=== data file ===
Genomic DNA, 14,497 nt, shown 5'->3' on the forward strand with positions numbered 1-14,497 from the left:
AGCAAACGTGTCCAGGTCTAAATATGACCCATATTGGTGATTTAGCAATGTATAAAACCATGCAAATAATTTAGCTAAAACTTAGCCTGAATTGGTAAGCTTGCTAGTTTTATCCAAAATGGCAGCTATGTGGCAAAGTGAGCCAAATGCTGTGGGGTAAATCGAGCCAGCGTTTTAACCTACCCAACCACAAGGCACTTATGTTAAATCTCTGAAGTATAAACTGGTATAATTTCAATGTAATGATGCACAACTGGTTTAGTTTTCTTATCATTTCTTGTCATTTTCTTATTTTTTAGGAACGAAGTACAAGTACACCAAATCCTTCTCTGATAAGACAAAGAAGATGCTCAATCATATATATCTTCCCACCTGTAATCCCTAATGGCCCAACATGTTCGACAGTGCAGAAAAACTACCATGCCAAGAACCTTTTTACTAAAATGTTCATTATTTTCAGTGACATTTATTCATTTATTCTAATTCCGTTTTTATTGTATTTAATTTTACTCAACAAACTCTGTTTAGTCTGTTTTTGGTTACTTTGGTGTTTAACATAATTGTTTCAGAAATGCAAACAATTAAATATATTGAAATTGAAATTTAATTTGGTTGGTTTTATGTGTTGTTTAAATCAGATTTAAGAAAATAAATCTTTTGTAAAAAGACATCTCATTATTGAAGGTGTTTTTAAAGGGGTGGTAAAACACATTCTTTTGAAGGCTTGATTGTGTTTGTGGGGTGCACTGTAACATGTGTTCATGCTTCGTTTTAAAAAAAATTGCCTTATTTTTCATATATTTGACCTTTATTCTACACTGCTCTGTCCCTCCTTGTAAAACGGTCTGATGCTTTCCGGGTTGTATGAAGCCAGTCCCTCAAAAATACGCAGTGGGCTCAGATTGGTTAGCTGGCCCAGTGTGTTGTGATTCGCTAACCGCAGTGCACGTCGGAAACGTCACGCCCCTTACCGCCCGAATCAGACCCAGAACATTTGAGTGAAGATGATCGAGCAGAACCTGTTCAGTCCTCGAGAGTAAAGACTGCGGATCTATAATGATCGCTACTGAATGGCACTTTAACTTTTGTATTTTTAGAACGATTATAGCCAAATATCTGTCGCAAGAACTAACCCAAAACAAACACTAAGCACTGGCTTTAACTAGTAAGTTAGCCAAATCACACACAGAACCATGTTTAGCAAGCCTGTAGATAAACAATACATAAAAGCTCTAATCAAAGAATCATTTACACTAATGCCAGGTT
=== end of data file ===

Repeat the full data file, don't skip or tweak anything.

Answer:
Genomic DNA, 14,497 nt, shown 5'->3' on the forward strand with positions numbered 1-14,497 from the left:
AGCAAACGTGTCCAGGTCTAAATATGACCCATATTGGTGATTTAGCAATGTATAAAACCATGCAAATAATTTAGCTAAAACTTAGCCTGAATTGGTAAGCTTGCTAGTTTTATCCAAAATGGCAGCTATGTGGCAAAGTGAGCCAAATGCTGTGGGGTAAATCGAGCCAGCGTTTTAACCTACCCAACCACAAGGCACTTATGTTAAATCTCTGAAGTATAAACTGGTATAATTTCAATGTAATGATGCACAACTGGTTTAGTTTTCTTATCATTTCTTGTCATTTTCTTATTTTTTAGGAACGAAGTACAAGTACACCAAATCCTTCTCTGATAAGACAAAGAAGATGCTCAATCATATATATCTTCCCACCTGTAATCCCTAATGGCCCAACATGTTCGACAGTGCAGAAAAACTACCATGCCAAGAACCTTTTTACTAAAATGTTCATTATTTTCAGTGACATTTATTCATTTATTCTAATTCCGTTTTTATTGTATTTAATTTTACTCAACAAACTCTGTTTAGTCTGTTTTTGGTTACTTTGGTGTTTAACATAATTGTTTCAGAAATGCAAACAATTAAATATATTGAAATTGAAATTTAATTTGGTTGGTTTTATGTGTTGTTTAAATCAGATTTAAGAAAATAAATCTTTTGTAAAAAGACATCTCATTATTGAAGGTGTTTTTAAAGGGGTGGTAAAACACATTCTTTTGAAGGCTTGATTGTGTTTGTGGGGTGCACTGTAACATGTGTTCATGCTTCGTTTTAAAAAAAATTGCCTTATTTTTCATATATTTGACCTTTATTCTACACTGCTCTGTCCCTCCTTGTAAAACGGTCTGATGCTTTCCGGGTTGTATGAAGCCAGTCCCTCAAAAATACGCAGTGGGCTCAGATTGGTTAGCTGGCCCAGTGTGTTGTGATTCGCTAACCGCAGTGCACGTCGGAAACGTCACGCCCCTTACCGCCCGAATCAGACCCAGAACATTTGAGTGAAGATGATCGAGCAGAACCTGTTCAGTCCTCGAGAGTAAAGACTGCGGATCTATAATGATCGCTACTGAATGGCACTTTAACTTTTGTATTTTTAGAACGATTATAGCCAAATATCTGTCGCAAGAACTAACCCAAAACAAACACTAAGCACTGGCTTTAACTAGTAAGTTAGCCAAATCACACACAGAACCATGTTTAGCAAGCCTGTAGATAAACAATACATAAAAGCTCTAATCAAAGAATCATTTACACTAATGCCAGGTT